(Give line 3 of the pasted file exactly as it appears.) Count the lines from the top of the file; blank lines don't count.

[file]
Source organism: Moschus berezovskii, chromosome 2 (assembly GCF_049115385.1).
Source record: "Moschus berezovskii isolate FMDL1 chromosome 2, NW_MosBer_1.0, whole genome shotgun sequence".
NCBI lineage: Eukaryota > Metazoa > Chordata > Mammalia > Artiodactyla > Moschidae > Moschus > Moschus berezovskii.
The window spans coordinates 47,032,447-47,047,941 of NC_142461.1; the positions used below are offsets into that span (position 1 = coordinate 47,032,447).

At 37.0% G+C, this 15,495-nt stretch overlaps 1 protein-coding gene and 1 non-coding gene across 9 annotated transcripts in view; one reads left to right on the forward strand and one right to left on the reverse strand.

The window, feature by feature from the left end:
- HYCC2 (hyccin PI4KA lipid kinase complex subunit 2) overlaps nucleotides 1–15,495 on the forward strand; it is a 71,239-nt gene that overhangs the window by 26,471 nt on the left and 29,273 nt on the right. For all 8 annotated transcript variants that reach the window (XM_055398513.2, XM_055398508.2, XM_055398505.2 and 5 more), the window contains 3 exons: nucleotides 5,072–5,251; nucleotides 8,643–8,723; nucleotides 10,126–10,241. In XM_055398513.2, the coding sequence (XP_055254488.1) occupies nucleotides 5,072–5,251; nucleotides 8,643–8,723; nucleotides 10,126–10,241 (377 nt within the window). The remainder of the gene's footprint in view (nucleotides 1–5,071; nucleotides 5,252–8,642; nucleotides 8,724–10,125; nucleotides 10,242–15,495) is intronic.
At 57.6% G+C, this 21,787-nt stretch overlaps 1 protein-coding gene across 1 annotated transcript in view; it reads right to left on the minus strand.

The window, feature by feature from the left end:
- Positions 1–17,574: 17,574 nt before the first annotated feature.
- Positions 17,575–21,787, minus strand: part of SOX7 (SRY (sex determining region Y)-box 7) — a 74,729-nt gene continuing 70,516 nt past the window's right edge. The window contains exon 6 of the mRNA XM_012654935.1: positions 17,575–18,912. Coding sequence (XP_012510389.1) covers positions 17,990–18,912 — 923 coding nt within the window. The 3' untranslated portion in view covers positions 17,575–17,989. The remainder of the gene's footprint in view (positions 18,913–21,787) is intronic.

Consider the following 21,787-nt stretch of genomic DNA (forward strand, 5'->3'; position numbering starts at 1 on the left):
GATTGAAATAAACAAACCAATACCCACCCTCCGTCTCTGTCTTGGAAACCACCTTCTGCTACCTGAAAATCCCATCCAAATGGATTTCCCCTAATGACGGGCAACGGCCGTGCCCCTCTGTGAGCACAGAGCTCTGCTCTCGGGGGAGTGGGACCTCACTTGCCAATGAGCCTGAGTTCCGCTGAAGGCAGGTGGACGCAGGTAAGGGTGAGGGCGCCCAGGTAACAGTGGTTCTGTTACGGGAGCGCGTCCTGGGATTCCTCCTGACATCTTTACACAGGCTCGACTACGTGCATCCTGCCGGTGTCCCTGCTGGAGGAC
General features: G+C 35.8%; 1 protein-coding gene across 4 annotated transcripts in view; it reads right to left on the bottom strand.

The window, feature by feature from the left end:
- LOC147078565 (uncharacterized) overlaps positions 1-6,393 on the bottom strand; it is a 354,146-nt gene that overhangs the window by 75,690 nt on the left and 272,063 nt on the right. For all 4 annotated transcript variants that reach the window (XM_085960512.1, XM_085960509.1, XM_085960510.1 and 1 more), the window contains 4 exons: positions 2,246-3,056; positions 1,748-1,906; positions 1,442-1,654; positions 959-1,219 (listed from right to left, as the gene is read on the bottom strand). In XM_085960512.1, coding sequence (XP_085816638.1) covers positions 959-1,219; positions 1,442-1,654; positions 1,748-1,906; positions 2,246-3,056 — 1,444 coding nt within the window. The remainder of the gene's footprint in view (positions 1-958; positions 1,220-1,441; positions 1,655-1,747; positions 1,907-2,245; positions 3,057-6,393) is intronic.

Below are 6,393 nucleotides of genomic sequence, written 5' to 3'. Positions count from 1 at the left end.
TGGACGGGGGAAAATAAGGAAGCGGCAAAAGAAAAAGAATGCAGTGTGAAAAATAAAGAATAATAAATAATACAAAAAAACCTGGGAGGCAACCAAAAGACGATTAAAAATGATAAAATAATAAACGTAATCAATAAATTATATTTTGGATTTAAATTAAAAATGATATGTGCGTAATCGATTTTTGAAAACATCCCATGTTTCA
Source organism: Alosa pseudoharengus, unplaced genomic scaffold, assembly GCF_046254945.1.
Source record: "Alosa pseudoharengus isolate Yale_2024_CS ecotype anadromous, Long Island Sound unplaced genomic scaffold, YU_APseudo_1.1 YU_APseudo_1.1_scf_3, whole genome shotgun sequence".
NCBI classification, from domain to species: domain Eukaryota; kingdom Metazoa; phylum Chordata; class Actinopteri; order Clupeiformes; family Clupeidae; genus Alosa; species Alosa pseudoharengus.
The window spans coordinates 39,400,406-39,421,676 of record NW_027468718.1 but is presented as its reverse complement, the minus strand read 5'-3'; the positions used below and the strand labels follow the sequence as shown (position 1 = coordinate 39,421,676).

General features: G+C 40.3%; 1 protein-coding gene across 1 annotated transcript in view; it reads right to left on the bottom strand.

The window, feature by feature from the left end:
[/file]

NCBI lineage: Eukaryota > Metazoa > Chordata > Mammalia > Artiodactyla > Moschidae > Moschus > Moschus berezovskii.